Volume VIII. will be really nothing more than the completion of Volume VII., and will therefore contain no further introduction ; so, before closing this one, it is perhaps well that an answer should be given to the many younger brother ornithologists and field-naturalists who have asked the author what work there is left to be done in India besides learning what is already written about the various birds. The answer is : there is still an enormous field for work left to the workers of the present day. In the first place the nidification and habits of some three to four hundred species and subspecies are still blank pages. Migration is still very little understood, whilst the difference between "winter resident" and '"spring and autumn bird of passage" requires much further investigation. Many birds pass through Northern India on migration whose final destination is not yet definitely known. Some o£ these pass straight through to Ceylon and the extreme south of India, others seem to migrate westwards, whilst yet others come into the north-west of India and travel south-east. Carefully recorded dates of arrivals and departures of migrants, if collected in proper form, will provide solutions to many questions now unanswered.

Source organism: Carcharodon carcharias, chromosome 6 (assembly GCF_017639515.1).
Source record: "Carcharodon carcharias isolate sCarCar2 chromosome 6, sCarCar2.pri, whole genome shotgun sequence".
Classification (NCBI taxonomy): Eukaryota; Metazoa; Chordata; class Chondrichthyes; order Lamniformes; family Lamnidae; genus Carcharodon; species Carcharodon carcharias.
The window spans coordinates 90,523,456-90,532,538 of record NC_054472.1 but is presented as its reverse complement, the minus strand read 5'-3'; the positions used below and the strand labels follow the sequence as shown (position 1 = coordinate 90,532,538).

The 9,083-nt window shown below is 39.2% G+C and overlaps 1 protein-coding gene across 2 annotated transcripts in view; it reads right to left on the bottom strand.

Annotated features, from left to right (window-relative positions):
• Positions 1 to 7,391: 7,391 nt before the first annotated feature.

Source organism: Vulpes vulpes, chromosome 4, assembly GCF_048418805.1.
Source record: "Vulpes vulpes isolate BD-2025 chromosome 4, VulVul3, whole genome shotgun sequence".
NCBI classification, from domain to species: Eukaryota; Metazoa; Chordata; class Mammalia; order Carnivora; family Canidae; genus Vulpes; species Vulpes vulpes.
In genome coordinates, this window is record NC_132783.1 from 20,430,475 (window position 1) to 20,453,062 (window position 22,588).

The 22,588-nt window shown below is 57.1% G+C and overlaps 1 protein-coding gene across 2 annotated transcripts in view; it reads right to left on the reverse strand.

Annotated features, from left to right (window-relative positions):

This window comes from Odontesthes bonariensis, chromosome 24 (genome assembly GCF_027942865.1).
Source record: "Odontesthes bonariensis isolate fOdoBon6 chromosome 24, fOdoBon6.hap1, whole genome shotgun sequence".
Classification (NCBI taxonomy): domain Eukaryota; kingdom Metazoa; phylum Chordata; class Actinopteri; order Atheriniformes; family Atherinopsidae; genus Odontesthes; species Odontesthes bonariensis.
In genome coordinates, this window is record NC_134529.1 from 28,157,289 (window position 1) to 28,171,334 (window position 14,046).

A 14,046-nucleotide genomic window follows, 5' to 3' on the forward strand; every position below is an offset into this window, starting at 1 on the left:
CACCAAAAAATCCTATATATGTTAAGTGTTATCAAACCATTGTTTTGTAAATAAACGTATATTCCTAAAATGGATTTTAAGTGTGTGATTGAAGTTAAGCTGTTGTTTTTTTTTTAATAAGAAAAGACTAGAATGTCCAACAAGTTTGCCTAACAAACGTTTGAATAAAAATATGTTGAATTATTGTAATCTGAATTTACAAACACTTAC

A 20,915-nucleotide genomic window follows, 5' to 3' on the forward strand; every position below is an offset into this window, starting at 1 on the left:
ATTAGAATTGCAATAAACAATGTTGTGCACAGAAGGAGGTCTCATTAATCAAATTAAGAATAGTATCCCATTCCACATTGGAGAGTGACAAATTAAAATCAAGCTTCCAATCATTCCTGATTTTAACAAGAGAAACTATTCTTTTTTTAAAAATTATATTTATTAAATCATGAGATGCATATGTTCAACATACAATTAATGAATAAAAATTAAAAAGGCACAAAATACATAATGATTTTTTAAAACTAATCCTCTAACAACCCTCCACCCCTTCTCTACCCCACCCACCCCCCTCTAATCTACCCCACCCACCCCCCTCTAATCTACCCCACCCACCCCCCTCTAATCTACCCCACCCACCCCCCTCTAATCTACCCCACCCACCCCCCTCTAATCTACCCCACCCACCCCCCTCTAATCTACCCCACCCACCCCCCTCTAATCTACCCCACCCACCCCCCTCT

The plumage of the young birds still affords a wide field for investigation by ornithologists, although Ticehurst has recently greatly enlarged our knowledge on this subject. Doubtless as we learn more about immature plumage this will form an even more important character than it does now in the classification of birds.